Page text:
Get more out of your charitable giving

Wilson-150-x-150Thomas K.R. Wilson, CFA, Managing Director, Wealth Advisory

Typically, when we think about giving to charity, we think of all the lives we enrich by our support. What we sometimes overlook is how great it feels to do good.

As Elizabeth Dunn and Michael Norton explain in their book, Happy Money: The Science of Smarter Spending, “Giving and happiness are mutually reinforcing, creating a positive feedback loop.”

Covering a broad spectrum of research studies, Dunn and Norton demonstrate how those who enjoy the emotional benefits of giving feel good about themselves and tend to behave more generously in the future. They also explain that those who give to others feel wealthier than those who do not make donations, and when prosocial spending is done right, even small gifts can increase happiness.

The best way to make sure you get the most emotional benefit out of your charitable giving is simple: make your gifts about you.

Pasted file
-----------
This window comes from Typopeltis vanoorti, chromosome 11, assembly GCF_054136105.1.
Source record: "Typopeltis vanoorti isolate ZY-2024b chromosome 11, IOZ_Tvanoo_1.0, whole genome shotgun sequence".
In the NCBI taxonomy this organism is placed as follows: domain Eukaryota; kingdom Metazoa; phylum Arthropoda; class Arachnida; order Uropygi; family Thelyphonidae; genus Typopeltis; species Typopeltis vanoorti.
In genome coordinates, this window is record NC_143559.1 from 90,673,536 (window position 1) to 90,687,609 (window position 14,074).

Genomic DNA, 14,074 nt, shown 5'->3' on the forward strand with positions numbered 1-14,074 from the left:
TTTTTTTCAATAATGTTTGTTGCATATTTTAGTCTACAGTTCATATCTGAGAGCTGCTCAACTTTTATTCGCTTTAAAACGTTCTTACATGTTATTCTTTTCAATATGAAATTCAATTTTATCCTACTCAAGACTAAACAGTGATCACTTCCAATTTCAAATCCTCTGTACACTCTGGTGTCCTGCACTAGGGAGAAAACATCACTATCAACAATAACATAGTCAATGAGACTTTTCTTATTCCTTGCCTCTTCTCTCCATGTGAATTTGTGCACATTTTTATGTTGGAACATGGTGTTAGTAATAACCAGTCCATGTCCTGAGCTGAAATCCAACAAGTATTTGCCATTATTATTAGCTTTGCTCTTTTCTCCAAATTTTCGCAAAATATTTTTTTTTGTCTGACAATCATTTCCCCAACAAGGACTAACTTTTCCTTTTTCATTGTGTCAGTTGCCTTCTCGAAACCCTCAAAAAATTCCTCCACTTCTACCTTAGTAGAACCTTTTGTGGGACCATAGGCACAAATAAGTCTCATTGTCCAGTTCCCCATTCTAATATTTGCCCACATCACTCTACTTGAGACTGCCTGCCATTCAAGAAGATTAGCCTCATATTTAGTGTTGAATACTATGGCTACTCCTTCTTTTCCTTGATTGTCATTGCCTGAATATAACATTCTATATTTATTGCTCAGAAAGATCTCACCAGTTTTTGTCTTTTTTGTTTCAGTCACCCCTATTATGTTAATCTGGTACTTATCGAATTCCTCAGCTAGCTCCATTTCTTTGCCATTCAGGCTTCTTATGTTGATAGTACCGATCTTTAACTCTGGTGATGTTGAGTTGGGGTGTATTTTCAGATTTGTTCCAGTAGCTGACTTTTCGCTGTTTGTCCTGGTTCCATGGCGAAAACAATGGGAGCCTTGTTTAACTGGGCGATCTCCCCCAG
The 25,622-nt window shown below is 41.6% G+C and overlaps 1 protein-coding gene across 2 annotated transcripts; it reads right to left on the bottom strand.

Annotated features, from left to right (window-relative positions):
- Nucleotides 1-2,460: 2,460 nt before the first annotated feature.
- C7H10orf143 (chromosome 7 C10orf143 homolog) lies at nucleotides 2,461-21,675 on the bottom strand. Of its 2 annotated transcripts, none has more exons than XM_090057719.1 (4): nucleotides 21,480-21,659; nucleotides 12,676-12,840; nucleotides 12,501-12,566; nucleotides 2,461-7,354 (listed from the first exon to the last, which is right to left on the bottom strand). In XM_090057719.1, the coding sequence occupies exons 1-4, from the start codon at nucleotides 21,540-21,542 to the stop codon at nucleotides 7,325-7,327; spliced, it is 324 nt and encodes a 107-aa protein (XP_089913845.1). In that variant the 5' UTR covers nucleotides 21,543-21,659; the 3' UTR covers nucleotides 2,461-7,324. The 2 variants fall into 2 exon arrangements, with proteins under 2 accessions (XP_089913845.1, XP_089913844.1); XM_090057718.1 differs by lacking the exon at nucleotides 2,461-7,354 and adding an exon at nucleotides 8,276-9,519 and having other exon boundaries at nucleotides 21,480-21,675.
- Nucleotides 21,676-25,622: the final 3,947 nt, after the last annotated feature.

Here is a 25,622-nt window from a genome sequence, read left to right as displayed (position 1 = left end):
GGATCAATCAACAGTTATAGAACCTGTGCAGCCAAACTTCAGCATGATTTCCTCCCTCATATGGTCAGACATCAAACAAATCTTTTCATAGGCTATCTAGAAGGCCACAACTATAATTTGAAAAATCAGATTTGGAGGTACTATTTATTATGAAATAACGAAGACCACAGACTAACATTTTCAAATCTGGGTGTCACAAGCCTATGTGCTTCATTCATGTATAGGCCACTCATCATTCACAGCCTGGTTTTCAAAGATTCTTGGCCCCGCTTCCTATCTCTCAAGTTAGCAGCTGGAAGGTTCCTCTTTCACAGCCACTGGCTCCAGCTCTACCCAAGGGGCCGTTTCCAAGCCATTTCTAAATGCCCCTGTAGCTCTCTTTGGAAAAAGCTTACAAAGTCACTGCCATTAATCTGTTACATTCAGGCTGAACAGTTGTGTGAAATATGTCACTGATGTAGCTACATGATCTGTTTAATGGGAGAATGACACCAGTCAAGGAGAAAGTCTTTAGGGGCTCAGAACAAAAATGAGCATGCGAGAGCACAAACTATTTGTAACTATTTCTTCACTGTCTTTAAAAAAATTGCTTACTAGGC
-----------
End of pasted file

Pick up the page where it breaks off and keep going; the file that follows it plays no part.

YOUR choice

Reaching into your pocket when you feel backed into a corner does not strike the pleasure centers in the brain as much as when you open your wallet because you felt compelled out of a sense of purpose to do so.

Part of YOUR big picture

Next to saving for retirement and college, charitable giving is one of the top financial priorities for many American families. It has earned a seat at the financial and estate planning table along with other financial goals, yet many people overlook philanthropy when setting and prioritizing financial goals.

When you make charitable giving part of your larger financial and estate plan, you can be assured that your generosity does not negatively impact any of your other financial goals and that you gain all applicable tax benefits.

Speak to who YOU are as a person